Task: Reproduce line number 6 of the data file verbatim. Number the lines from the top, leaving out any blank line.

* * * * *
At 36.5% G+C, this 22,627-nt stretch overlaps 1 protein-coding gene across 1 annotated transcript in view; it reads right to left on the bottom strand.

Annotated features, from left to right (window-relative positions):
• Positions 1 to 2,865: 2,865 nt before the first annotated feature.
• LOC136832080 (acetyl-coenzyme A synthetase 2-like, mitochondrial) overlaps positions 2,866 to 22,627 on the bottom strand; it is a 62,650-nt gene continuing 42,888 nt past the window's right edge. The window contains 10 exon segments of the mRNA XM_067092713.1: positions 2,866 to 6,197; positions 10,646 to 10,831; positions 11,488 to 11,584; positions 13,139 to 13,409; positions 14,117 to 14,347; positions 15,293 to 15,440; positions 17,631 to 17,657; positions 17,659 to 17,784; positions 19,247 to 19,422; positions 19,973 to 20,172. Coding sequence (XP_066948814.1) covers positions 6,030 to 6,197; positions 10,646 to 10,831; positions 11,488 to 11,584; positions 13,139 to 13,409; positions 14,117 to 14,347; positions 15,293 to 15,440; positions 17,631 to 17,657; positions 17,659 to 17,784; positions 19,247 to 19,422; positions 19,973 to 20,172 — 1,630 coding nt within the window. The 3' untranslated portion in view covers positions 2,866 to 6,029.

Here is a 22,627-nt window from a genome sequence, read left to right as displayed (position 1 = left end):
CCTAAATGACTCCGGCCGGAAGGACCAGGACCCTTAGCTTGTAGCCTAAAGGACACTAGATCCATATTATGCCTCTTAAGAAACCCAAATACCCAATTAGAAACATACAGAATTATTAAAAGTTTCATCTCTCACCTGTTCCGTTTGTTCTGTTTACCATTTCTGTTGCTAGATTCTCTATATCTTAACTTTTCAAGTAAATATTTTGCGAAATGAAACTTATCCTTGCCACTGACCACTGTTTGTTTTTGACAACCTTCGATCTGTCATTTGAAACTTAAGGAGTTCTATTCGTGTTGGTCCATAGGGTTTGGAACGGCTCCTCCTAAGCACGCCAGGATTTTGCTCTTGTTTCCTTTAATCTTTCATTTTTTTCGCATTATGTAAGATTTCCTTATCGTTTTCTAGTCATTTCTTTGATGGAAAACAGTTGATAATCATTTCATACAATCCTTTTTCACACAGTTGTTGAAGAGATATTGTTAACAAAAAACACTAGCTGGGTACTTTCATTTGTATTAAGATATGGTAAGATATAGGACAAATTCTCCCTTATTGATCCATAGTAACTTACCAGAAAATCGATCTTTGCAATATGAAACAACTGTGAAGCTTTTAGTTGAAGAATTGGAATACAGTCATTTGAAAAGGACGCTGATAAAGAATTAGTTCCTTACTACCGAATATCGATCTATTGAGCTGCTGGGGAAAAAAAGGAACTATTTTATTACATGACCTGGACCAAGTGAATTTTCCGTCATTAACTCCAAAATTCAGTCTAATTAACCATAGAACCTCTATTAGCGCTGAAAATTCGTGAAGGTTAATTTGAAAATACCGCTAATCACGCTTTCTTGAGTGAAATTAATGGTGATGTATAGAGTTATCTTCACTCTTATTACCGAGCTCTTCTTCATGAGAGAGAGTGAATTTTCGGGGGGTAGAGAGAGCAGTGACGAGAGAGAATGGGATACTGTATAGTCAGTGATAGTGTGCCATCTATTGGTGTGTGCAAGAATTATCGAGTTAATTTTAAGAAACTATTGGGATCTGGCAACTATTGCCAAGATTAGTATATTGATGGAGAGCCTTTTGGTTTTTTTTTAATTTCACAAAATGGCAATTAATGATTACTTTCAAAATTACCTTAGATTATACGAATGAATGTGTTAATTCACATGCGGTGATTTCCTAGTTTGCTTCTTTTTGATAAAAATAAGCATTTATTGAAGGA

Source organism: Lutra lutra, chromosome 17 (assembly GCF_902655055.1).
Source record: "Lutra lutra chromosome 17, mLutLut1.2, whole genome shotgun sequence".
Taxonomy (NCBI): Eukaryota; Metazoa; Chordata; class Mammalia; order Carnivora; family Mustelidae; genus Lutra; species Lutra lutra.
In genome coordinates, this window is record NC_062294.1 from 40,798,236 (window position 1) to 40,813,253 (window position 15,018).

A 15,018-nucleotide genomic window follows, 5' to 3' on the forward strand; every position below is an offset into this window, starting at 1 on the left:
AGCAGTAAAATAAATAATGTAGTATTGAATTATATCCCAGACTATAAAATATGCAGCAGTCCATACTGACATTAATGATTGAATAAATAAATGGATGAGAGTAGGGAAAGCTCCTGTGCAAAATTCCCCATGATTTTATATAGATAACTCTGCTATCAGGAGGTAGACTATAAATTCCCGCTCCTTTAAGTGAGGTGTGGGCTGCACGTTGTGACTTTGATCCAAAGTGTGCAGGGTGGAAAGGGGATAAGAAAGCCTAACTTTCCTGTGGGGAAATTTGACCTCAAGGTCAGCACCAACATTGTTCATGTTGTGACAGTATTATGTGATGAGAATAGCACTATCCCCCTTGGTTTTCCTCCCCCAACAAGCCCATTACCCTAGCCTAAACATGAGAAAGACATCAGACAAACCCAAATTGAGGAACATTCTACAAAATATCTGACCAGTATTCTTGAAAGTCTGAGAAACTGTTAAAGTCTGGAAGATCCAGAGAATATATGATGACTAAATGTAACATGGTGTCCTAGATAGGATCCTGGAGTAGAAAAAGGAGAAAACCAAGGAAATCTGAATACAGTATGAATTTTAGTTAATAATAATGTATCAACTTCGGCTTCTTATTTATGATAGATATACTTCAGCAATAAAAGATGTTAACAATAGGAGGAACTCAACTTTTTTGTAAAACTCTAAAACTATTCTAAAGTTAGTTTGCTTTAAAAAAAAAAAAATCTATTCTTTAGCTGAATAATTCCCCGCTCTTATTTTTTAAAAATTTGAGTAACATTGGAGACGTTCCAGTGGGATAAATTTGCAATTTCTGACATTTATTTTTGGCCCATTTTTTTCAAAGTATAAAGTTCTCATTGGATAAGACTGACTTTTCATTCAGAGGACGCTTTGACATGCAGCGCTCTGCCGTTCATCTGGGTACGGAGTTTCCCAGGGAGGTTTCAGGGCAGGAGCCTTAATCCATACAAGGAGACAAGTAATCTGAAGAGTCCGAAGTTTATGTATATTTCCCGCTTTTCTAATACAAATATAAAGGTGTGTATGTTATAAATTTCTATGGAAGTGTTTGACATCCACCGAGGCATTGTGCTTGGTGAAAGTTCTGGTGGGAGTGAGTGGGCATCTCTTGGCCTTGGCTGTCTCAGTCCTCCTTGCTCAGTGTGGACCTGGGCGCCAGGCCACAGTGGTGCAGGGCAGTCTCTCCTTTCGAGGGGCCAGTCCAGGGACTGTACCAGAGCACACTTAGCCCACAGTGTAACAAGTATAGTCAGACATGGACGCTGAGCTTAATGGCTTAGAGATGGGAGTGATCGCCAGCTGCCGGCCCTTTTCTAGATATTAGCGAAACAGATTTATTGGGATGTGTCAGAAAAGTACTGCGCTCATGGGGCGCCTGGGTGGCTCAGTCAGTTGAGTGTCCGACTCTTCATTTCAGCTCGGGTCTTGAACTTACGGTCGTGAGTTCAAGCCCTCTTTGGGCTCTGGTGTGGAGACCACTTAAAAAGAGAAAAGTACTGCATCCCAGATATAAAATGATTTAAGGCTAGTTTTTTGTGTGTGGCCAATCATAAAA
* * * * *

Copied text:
CCTAAATGACTCCGGCCGGAAGGACCAGGACCCTTAGCTTGTAGCCTAAAGGACACTAGATCCATATTATGCCTCTTAAGAAACCCAAATACCCAATTAGAAACATACAGAATTATTAAAAGTTTCATCTCTCACCTGTTCCGTTTGTTCTGTTTACCATTTCTGTTGCTAGATTCTCTATATCTTAACTTTTCAAGTAAATATTTTGCGAAATGAAACTTATCCTTGCCACTGACCACTGTTTGTTTTTGACAACCTTCGATCTGTCATTTGAAACTTAAGGAGTTCTATTCGTGTTGGTCCATAGGGTTTGGAACGGCTCCTCCTAAGCACGCCAGGATTTTGCTCTTGTTTCCTTTAATCTTTCATTTTTTTCGCATTATGTAAGATTTCCTTATCGTTTTCTAGTCATTTCTTTGATGGAAAACAGTTGATAATCATTTCATACAATCCTTTTTCACACAGTTGTTGAAGAGATATTGTTAACAAAAAACACTAGCTGGGTACTTTCATTTGTATTAAGATATGGTAAGATATAGGACAAATTCTCCCTTATTGATCCATAGTAACTTACCAGAAAATCGATCTTTGCAATATGAAACAACTGTGAAGCTTTTAGTTGAAGAATTGGAATACAGTCATTTGAAAAGGACGCTGATAAAGAATTAGTTCCTTACTACCGAATATCGATCTATTGAGCTGCTGGGGAAAAAAAGGAACTATTTTATTACATGACCTGGACCAAGTGAATTTTCCGTCATTAACTCCAAAATTCAGTCTAATTAACCATAGAACCTCTATTAGCGCTGAAAATTCGTGAAGGTTAATTTGAAAATACCGCTAATCACGCTTTCTTGAGTGAAATTAATGGTGATGTATAGAGTTATCTTCACTCTTATTACCGAGCTCTTCTTCATGAGAGAGAGTGAATTTTCGGGGGGTAGAGAGAGCAGTGACGAGAGAGAATGGGATACTGTATAGTCAGTGATAGTGTGCCATCTATTGGTGTGTGCAAGAATTATCGAGTTAATTTTAAGAAACTATTGGGATCTGGCAACTATTGCCAAGATTAGTATATTGATGGAGAGCCTTTTGGTTTTTTTTTAATTTCACAAAATGGCAATTAATGATTACTTTCAAAATTACCTTAGATTATACGAATGAATGTGTTAATTCACATGCGGTGATTTCCTAGTTTGCTTCTTTTTGATAAAAATAAGCATTTATTGAAGGA